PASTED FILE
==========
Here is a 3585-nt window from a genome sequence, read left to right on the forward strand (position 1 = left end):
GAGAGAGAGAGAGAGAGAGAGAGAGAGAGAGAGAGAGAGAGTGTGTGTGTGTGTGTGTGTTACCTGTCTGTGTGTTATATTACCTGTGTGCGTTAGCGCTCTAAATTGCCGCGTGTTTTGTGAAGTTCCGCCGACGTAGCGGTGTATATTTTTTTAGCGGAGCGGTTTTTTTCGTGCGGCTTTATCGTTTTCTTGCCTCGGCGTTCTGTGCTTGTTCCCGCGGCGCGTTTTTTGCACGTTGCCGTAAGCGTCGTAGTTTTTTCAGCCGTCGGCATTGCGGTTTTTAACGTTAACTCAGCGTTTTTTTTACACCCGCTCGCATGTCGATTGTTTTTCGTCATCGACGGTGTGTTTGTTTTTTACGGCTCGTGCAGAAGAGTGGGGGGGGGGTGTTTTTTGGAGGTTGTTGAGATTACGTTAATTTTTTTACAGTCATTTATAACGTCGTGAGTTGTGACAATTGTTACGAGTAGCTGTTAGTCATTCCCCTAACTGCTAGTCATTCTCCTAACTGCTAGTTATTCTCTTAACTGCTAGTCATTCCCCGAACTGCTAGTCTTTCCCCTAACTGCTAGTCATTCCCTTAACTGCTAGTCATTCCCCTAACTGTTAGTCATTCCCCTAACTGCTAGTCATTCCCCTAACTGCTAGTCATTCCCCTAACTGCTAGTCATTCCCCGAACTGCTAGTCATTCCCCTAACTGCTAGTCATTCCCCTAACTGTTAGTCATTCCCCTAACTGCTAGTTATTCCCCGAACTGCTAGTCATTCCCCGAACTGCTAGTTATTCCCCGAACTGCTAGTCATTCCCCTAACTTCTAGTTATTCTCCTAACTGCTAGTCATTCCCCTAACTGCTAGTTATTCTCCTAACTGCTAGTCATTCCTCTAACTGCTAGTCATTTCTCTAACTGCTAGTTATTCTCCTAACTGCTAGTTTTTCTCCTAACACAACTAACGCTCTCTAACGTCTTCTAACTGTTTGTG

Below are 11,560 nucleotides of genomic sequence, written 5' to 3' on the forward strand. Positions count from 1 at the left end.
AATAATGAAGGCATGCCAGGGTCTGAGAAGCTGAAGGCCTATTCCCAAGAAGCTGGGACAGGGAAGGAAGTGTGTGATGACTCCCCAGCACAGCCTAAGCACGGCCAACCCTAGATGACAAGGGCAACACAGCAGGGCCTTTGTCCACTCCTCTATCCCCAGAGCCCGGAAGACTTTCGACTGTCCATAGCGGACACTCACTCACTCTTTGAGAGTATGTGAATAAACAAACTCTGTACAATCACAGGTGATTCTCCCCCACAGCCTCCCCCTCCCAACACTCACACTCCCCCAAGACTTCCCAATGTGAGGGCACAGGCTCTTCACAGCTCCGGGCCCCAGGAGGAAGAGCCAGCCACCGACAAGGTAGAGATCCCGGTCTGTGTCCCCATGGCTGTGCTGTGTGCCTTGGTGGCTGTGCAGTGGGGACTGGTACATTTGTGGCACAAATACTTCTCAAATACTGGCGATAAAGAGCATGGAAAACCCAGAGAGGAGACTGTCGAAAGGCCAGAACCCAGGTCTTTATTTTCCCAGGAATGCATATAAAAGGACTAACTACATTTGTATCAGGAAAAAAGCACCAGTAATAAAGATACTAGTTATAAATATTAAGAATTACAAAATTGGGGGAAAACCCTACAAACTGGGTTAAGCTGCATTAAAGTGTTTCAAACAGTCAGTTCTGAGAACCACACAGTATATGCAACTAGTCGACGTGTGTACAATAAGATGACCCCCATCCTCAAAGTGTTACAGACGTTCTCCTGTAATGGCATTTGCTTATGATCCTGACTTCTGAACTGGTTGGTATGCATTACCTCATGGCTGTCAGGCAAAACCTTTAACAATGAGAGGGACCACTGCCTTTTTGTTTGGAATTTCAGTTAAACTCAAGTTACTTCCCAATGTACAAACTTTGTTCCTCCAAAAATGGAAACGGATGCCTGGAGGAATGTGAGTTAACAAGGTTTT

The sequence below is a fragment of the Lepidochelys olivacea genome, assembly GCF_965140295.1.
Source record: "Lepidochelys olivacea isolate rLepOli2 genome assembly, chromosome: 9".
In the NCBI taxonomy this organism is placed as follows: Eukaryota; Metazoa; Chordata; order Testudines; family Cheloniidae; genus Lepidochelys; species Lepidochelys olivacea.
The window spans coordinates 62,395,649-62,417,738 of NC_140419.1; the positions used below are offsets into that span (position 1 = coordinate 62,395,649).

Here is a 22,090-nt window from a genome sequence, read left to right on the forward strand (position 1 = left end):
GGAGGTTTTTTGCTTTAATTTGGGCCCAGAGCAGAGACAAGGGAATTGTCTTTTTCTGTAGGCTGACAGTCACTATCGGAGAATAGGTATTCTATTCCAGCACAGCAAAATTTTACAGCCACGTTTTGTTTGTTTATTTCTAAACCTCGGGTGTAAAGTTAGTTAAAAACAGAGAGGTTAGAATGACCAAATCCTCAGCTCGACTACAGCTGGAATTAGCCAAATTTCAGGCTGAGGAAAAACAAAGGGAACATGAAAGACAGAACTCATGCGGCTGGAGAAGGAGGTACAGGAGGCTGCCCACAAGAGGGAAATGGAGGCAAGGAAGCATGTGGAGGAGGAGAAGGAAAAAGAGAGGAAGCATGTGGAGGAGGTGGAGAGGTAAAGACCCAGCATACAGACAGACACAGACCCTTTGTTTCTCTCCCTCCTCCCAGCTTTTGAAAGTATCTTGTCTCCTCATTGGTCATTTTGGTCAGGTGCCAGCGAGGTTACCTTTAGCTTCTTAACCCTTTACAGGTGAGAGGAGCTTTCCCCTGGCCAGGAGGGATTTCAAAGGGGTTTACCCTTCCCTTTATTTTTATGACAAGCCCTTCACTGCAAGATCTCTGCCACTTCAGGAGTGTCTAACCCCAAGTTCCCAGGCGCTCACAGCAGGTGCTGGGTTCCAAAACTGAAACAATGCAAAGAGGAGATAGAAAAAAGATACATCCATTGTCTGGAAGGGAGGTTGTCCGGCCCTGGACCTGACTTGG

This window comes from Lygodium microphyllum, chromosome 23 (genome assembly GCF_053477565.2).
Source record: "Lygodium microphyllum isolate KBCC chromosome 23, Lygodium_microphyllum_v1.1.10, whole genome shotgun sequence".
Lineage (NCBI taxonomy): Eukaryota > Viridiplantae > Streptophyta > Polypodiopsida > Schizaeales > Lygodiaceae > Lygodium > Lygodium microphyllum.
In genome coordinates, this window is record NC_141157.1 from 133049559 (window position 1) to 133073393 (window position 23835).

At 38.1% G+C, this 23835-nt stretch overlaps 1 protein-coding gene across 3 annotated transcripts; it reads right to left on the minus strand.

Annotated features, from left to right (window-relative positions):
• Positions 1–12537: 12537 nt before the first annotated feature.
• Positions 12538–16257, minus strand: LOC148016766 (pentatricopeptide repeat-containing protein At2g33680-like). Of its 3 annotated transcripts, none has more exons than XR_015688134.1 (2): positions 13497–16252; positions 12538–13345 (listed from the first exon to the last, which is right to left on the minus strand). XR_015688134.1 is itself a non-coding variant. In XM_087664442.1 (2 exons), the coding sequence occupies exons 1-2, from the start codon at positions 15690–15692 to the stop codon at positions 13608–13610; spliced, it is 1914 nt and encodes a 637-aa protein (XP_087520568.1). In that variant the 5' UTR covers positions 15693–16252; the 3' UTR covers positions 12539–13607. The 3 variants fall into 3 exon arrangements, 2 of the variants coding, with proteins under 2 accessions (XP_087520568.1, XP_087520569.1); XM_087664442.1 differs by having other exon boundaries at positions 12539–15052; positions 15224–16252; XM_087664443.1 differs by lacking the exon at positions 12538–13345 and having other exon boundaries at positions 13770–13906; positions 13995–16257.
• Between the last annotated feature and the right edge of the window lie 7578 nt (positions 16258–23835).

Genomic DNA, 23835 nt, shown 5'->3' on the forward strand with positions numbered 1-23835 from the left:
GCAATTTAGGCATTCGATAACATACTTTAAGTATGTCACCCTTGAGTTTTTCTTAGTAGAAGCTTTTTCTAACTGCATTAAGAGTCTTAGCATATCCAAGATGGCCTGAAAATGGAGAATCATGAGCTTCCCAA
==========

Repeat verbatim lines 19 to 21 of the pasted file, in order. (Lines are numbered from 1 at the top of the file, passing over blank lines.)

• Between the last annotated feature and the right edge of the window lie 7578 nt (positions 16258–23835).

Genomic DNA, 23835 nt, shown 5'->3' on the forward strand with positions numbered 1-23835 from the left:
GCAATTTAGGCATTCGATAACATACTTTAAGTATGTCACCCTTGAGTTTTTCTTAGTAGAAGCTTTTTCTAACTGCATTAAGAGTCTTAGCATATCCAAGATGGCCTGAAAATGGAGAATCATGAGCTTCCCAA